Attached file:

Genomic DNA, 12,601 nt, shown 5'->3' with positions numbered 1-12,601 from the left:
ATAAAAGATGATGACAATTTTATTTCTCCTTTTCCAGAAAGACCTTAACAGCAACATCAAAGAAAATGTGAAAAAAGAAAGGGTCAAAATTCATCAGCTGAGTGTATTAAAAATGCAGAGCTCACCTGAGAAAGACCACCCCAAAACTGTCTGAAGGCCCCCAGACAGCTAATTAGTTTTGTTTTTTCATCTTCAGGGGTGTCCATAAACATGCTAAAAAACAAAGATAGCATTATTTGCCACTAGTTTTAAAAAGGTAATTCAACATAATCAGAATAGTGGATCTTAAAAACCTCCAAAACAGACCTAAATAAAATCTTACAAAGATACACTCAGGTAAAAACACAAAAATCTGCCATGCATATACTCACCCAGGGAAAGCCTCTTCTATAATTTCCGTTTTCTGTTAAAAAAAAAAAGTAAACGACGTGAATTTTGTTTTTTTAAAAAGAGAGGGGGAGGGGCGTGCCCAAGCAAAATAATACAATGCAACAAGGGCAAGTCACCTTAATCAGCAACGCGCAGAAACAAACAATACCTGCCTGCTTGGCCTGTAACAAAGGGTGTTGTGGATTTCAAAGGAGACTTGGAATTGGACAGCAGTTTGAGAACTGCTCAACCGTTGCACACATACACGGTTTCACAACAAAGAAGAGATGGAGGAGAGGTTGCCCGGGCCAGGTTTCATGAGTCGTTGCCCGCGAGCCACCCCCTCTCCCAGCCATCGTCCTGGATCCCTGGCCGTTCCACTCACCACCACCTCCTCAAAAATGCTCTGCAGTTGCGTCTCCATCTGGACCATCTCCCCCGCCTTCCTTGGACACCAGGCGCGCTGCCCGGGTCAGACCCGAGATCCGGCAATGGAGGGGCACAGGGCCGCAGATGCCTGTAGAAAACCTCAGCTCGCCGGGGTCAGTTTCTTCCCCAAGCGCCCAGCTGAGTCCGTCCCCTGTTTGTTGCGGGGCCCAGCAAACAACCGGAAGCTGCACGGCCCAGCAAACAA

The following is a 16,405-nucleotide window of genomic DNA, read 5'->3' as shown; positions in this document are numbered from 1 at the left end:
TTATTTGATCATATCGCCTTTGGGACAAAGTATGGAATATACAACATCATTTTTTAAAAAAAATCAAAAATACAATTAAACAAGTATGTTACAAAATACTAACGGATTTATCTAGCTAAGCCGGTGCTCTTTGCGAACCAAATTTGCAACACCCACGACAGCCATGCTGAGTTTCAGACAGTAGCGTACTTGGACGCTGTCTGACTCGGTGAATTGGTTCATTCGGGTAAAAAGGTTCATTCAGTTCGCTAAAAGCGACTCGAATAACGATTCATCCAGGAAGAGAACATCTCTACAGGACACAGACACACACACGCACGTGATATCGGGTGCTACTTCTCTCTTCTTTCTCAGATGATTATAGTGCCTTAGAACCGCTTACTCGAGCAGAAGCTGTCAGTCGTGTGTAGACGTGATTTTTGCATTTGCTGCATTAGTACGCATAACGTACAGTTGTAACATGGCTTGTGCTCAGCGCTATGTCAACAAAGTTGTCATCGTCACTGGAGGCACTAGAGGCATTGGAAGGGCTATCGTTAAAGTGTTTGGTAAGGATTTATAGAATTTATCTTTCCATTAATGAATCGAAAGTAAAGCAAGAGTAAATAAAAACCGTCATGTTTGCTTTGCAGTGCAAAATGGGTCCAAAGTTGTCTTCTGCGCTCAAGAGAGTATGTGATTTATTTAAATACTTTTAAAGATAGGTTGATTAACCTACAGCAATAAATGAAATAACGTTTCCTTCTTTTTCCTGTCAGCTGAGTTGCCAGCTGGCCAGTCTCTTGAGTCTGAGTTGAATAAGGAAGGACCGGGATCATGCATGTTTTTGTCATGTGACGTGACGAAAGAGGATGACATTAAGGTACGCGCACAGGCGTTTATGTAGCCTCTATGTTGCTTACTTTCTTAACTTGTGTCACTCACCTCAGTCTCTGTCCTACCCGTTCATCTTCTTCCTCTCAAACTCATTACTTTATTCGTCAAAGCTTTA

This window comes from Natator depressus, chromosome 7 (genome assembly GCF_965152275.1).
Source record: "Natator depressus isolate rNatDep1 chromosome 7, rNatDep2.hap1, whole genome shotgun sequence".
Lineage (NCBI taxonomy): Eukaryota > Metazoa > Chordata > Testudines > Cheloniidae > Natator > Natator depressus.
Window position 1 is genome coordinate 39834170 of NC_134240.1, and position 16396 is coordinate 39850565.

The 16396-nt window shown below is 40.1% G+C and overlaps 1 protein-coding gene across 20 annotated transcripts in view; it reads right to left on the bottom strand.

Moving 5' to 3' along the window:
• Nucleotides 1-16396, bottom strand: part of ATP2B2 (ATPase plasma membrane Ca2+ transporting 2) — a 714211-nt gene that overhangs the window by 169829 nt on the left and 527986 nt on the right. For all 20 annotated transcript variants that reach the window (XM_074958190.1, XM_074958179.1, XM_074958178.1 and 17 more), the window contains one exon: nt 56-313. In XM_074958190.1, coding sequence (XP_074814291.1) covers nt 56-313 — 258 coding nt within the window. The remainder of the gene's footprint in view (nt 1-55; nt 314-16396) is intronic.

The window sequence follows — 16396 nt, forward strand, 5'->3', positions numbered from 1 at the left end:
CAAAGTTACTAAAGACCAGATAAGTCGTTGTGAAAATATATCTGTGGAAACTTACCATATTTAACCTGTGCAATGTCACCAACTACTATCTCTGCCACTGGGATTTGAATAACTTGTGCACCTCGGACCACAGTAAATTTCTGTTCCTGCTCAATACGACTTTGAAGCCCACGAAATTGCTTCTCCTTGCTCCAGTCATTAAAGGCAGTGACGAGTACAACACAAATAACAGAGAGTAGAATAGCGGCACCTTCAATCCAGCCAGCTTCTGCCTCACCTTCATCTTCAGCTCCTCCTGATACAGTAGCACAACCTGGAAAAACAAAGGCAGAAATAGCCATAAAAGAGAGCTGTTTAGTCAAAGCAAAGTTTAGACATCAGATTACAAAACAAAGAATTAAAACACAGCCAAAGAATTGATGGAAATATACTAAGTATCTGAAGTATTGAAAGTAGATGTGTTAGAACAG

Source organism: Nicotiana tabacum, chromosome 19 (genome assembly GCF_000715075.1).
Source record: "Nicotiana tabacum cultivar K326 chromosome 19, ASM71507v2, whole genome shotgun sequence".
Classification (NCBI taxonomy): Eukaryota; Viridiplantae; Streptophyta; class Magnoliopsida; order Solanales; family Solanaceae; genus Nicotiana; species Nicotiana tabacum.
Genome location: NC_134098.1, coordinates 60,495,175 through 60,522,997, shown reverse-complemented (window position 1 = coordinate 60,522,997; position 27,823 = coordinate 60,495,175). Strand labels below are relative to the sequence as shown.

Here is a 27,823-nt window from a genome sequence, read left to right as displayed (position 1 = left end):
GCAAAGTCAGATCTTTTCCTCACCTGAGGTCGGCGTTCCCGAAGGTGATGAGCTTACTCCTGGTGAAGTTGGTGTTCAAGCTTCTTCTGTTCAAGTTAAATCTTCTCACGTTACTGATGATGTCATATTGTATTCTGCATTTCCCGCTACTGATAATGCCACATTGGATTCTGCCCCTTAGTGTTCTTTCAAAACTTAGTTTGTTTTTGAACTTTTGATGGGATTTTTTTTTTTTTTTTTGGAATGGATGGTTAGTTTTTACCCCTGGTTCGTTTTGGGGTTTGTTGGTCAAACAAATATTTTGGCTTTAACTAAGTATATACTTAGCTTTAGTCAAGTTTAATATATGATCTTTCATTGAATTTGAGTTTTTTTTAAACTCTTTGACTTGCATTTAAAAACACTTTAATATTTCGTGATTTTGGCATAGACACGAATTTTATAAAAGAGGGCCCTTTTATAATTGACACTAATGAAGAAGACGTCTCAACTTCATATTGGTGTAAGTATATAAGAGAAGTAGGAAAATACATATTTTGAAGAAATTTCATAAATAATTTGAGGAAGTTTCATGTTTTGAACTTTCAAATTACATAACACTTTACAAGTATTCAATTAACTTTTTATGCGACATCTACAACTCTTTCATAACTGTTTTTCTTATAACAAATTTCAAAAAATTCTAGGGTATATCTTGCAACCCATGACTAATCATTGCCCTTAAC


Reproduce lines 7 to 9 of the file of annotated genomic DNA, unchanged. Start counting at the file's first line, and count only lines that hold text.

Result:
Lineage (NCBI taxonomy): Eukaryota > Metazoa > Chordata > Testudines > Cheloniidae > Natator > Natator depressus.
Window position 1 is genome coordinate 39834170 of NC_134240.1, and position 16396 is coordinate 39850565.

The 16396-nt window shown below is 40.1% G+C and overlaps 1 protein-coding gene across 20 annotated transcripts in view; it reads right to left on the bottom strand.